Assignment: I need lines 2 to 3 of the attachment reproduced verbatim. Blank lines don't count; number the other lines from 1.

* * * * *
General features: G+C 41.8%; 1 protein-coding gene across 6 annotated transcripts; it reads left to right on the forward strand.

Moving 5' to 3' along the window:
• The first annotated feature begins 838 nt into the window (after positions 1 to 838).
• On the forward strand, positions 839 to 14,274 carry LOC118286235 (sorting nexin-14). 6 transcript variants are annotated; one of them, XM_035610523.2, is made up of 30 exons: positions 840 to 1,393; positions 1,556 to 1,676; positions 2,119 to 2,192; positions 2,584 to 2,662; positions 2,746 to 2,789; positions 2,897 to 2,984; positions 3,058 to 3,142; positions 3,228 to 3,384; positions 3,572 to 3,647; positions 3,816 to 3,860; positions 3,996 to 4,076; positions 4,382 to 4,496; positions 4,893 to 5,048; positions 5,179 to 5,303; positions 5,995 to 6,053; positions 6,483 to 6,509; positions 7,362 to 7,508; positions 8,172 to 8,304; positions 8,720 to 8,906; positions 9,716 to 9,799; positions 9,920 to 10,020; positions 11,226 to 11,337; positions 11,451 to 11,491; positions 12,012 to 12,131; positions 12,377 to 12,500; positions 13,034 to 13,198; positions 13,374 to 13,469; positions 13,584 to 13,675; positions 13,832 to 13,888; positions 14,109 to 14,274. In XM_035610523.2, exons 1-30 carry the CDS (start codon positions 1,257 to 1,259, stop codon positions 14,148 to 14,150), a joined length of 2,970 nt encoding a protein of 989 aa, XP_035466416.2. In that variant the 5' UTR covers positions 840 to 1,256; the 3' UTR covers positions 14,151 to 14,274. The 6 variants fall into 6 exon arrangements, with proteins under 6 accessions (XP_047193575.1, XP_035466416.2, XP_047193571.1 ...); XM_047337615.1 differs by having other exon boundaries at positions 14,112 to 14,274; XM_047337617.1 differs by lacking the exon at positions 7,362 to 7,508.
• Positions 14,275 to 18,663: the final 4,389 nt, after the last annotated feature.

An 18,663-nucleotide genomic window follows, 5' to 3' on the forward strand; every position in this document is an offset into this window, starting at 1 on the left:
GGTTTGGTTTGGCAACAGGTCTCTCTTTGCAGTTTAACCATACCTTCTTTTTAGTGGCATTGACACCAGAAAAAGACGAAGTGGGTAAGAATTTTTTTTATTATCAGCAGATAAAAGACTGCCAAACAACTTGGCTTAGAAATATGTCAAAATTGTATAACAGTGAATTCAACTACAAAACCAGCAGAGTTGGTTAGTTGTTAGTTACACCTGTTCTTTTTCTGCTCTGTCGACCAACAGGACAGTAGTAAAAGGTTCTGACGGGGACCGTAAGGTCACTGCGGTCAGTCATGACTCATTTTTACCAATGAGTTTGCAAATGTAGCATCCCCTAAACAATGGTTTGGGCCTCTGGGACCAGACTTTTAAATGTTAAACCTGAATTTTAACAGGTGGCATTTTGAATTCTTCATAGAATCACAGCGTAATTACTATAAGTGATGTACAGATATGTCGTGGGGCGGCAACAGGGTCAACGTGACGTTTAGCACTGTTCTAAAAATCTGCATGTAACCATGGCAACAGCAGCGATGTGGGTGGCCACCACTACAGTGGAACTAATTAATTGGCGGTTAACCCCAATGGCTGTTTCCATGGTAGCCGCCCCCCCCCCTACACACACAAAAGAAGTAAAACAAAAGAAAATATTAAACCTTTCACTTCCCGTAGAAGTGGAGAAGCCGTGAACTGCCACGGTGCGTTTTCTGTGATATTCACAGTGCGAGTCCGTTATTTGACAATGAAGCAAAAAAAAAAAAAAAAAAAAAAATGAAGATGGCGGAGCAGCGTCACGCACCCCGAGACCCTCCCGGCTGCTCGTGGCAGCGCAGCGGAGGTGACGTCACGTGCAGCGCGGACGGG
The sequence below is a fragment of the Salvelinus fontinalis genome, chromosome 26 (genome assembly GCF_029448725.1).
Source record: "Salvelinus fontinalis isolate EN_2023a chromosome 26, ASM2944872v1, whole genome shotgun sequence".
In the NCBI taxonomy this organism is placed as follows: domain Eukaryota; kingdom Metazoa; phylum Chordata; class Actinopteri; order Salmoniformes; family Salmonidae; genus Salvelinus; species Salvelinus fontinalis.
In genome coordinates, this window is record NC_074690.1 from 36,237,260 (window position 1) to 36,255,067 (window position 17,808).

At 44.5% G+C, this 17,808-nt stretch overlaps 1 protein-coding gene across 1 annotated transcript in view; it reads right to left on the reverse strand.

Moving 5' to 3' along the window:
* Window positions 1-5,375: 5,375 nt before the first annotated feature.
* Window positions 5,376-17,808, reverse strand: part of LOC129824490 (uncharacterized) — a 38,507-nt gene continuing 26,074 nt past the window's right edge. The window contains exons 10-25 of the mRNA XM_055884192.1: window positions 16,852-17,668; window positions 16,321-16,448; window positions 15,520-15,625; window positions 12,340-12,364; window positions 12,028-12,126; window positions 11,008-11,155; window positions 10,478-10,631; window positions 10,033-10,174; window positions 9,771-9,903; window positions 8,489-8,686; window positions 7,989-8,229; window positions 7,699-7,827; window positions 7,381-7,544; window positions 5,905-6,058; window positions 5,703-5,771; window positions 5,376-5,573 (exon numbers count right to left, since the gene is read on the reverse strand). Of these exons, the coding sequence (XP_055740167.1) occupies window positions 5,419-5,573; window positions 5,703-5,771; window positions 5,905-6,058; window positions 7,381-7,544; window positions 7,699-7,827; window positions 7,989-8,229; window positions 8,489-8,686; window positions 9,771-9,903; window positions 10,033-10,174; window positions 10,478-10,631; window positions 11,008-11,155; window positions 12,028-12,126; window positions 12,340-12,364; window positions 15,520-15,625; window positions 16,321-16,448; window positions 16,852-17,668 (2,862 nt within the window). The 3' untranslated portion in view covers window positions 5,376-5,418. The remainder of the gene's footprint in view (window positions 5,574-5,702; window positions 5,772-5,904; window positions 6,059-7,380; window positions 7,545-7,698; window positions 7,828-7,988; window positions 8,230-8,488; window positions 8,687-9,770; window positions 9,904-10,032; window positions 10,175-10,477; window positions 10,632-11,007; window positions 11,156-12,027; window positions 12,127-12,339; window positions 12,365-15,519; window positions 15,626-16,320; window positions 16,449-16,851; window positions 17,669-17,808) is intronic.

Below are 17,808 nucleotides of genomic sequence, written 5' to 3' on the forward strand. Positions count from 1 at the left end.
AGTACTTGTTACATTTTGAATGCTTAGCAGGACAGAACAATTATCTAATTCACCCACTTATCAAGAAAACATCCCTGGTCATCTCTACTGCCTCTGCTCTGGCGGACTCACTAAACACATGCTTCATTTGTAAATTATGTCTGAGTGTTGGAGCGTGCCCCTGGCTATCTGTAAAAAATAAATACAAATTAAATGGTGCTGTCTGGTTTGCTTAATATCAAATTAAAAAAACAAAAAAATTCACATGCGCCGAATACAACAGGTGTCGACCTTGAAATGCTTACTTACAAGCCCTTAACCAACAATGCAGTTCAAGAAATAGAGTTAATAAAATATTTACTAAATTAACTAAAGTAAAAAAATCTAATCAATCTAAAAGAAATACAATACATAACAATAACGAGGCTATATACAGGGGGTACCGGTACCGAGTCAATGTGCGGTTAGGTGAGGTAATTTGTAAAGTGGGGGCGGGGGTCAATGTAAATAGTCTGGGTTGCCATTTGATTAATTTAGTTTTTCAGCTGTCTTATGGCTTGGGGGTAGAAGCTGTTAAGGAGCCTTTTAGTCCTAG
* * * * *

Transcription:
Moving 5' to 3' along the window:
• The first annotated feature begins 838 nt into the window (after positions 1 to 838).